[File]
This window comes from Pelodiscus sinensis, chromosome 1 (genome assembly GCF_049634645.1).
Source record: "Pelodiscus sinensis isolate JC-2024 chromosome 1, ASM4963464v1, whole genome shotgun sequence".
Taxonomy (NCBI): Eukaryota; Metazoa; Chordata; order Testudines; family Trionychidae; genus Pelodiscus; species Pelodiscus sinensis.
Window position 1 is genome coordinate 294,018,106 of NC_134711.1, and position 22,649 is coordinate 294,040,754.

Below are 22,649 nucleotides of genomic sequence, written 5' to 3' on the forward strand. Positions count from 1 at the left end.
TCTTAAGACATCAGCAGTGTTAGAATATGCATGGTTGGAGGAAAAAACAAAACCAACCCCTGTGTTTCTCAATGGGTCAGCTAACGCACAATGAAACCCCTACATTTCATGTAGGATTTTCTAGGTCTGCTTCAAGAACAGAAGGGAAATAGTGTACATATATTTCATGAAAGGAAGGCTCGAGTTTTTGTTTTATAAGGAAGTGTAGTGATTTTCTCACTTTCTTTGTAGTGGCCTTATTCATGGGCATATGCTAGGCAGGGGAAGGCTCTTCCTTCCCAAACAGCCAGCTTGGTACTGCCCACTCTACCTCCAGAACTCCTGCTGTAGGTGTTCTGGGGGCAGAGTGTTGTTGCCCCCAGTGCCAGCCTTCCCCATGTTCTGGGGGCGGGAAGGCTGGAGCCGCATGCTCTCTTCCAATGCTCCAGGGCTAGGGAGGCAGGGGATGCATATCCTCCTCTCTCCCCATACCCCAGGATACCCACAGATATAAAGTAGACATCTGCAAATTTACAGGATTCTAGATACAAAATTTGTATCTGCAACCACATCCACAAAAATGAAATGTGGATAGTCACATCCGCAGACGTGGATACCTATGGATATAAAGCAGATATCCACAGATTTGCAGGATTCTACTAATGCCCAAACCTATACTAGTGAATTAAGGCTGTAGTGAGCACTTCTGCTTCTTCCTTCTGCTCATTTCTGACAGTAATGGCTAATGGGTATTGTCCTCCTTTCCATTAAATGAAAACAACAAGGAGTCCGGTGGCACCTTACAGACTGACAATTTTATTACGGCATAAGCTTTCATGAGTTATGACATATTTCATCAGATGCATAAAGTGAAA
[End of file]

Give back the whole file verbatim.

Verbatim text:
This window comes from Pelodiscus sinensis, chromosome 1 (genome assembly GCF_049634645.1).
Source record: "Pelodiscus sinensis isolate JC-2024 chromosome 1, ASM4963464v1, whole genome shotgun sequence".
Taxonomy (NCBI): Eukaryota; Metazoa; Chordata; order Testudines; family Trionychidae; genus Pelodiscus; species Pelodiscus sinensis.
Window position 1 is genome coordinate 294,018,106 of NC_134711.1, and position 22,649 is coordinate 294,040,754.

Below are 22,649 nucleotides of genomic sequence, written 5' to 3' on the forward strand. Positions count from 1 at the left end.
TCTTAAGACATCAGCAGTGTTAGAATATGCATGGTTGGAGGAAAAAACAAAACCAACCCCTGTGTTTCTCAATGGGTCAGCTAACGCACAATGAAACCCCTACATTTCATGTAGGATTTTCTAGGTCTGCTTCAAGAACAGAAGGGAAATAGTGTACATATATTTCATGAAAGGAAGGCTCGAGTTTTTGTTTTATAAGGAAGTGTAGTGATTTTCTCACTTTCTTTGTAGTGGCCTTATTCATGGGCATATGCTAGGCAGGGGAAGGCTCTTCCTTCCCAAACAGCCAGCTTGGTACTGCCCACTCTACCTCCAGAACTCCTGCTGTAGGTGTTCTGGGGGCAGAGTGTTGTTGCCCCCAGTGCCAGCCTTCCCCATGTTCTGGGGGCGGGAAGGCTGGAGCCGCATGCTCTCTTCCAATGCTCCAGGGCTAGGGAGGCAGGGGATGCATATCCTCCTCTCTCCCCATACCCCAGGATACCCACAGATATAAAGTAGACATCTGCAAATTTACAGGATTCTAGATACAAAATTTGTATCTGCAACCACATCCACAAAAATGAAATGTGGATAGTCACATCCGCAGACGTGGATACCTATGGATATAAAGCAGATATCCACAGATTTGCAGGATTCTACTAATGCCCAAACCTATACTAGTGAATTAAGGCTGTAGTGAGCACTTCTGCTTCTTCCTTCTGCTCATTTCTGACAGTAATGGCTAATGGGTATTGTCCTCCTTTCCATTAAATGAAAACAACAAGGAGTCCGGTGGCACCTTACAGACTGACAATTTTATTACGGCATAAGCTTTCATGAGTTATGACATATTTCATCAGATGCATAAAGTGAAA